Italian Suits | Salt Lake City | City Creek Mall

What is it about the Italians that demand our awe when it comes to suiting? Of course there are other places where suits are produced, but that simple “Made in Italy” label on the inside of a suit is a game changer! But what is it that makes Italian suits so special?

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In 1952 after the first fashion show held at Palazzo Pitti in Florence there were many names believed to have had a significant role in the design of the Italian suit, as we know it today. Some remarkable mentions are Ermenegildo Zegna, Nazareno Fonticoli (founder of Brioni) and Armani.

Regardless of the particular tailor or designer, there’s a common element that led to the Italian suit, Italians. Italians were not comfortable in the stiff and structured British cut. A suit that is too heavy to be worn comfortably in warmer weather. The concern was more with looking “clean.” Fits that are exacting and slim.This means no wrinkles or excess fabric.


There are several details that set an Italian suit apart. The one that really sets it apart is the weight or “lightness”. The garment, in fact, looks light, feels light, and wears light. It fits tight and close to the body. The canvas lining is also very light. The jacket is considerably less structured compared to American and British suit stylings, and as a result the cloth follows the wearers natural curves. The front of the jacket shows a pronounced V-shape, tight at the waist.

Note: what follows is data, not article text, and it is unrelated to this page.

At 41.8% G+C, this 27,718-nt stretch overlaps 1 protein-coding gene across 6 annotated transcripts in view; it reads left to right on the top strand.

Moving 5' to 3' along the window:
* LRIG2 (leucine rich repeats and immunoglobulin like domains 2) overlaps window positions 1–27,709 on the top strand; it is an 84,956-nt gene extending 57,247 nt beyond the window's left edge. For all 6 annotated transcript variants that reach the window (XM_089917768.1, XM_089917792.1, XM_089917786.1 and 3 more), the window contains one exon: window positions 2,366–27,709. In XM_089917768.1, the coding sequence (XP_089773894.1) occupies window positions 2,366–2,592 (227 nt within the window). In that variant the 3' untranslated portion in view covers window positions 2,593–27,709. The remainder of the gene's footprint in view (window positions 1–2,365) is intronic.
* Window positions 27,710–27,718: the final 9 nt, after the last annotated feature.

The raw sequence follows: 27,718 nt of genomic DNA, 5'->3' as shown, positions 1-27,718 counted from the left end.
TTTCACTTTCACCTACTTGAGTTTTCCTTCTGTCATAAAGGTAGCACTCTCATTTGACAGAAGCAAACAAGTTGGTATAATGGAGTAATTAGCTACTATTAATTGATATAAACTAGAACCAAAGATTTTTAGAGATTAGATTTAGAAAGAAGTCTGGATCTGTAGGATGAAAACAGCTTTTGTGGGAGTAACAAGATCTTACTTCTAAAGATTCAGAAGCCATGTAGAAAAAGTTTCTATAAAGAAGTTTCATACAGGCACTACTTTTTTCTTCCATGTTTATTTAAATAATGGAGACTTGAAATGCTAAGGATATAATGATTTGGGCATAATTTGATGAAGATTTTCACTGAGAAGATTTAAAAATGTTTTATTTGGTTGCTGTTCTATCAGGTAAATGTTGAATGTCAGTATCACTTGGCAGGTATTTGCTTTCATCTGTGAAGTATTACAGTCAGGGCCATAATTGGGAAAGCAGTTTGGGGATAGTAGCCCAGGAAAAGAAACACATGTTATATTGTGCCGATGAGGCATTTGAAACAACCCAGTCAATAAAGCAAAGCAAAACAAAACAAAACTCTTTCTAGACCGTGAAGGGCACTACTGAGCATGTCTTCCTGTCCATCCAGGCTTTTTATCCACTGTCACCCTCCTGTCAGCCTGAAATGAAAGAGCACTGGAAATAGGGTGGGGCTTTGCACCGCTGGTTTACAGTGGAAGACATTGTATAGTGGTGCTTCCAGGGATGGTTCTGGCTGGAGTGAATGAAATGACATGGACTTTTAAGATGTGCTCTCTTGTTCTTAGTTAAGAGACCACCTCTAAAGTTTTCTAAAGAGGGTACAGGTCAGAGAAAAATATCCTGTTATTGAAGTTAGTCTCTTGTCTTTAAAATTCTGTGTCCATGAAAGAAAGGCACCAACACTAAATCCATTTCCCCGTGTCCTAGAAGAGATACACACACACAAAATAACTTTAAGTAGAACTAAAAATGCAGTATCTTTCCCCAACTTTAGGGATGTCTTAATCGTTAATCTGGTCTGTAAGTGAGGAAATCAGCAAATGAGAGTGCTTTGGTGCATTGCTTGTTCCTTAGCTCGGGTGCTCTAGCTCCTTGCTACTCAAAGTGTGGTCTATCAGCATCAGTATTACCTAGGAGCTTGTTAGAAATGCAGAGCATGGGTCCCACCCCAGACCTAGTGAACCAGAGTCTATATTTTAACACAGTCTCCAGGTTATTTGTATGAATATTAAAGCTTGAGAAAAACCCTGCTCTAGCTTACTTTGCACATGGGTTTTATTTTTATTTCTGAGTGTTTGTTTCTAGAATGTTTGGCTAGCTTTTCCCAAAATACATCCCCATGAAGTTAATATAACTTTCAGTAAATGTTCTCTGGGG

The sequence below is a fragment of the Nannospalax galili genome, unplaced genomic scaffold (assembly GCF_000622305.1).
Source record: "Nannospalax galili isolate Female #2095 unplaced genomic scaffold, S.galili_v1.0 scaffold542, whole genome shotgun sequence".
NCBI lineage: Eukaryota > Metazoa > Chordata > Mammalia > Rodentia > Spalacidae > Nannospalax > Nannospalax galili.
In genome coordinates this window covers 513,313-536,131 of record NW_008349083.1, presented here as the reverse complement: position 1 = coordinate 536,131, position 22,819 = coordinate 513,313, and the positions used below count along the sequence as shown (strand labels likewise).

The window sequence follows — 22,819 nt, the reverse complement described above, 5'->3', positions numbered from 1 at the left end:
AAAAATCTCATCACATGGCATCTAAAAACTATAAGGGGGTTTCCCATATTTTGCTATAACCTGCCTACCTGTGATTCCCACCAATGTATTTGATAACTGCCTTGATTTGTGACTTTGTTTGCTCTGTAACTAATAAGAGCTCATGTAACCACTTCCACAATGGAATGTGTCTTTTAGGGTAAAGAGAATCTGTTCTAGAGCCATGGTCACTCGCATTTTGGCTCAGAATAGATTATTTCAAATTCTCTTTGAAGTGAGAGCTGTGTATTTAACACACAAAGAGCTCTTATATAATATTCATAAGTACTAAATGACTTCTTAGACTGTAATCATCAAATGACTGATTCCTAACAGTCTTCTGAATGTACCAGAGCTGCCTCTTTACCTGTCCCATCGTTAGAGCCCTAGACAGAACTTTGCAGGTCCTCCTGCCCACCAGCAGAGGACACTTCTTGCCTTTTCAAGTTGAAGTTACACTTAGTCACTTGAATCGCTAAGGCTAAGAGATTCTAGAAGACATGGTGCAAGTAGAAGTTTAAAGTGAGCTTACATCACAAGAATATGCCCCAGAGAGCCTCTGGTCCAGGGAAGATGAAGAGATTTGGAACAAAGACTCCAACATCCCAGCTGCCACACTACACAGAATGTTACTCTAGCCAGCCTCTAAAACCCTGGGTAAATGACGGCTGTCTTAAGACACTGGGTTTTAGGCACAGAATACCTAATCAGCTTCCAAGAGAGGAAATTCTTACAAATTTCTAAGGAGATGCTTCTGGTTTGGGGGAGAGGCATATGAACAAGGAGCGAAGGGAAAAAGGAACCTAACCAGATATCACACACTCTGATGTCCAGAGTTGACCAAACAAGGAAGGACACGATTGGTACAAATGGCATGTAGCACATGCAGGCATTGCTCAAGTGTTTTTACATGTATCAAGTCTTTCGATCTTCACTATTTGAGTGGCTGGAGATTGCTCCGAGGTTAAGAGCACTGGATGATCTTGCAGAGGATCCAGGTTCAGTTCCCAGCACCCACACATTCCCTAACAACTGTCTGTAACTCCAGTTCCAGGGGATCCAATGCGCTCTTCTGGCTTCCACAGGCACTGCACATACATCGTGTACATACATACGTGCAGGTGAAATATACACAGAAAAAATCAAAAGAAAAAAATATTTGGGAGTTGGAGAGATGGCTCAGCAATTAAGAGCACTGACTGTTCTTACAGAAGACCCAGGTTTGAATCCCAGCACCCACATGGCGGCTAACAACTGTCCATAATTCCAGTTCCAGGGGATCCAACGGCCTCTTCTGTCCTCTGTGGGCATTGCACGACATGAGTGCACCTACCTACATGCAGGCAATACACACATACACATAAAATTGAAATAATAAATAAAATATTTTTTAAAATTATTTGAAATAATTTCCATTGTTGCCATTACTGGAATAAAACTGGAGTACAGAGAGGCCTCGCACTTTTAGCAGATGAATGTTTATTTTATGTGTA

The sleek silhouette set by the jacket is a constant also in the pants, thus giving a smooth look from head to toes. The pants with a tapered waist, which fit tight to the hips. In the most traditional design, pants would end with a break. Nowadays, no-break type of pants is also common in Italian style. When it comes to the Italian suit the concern is more about individual style and relaxing on the idea of correctness. To stand out is the whole point!

I was recently in Cinque Terre - a small cluster of cities on the Mediterranean. As we took a bus from the mountain side down to the ocean, I noticed people hammering rocks back into the side wall. I asked the bus driver what was going on. He said that every day there are crews of men who pound the rocks back into the original walls - keeping the authentic, and original wall in tact. I thought to myself “there is no way something like this would exist in the states. We would concrete that wall and call it a day!” But this is exactly the difference between the Italians and the rest of us. For them, the labor is part of the craft, and staying authentic to how things are SUPPOSED to be made takes precedence over how things COULD be made. We are all about quick and dirty here, in Italy they are all about tradition and the art - and suiting is no exception.


At UWM Mens Shop we are excited to have Italian suits from Givocci, Kiton, Isaia, Brioni, Ermenegildo Zegna and Canali that carry on the tradition of Italian suiting at its best!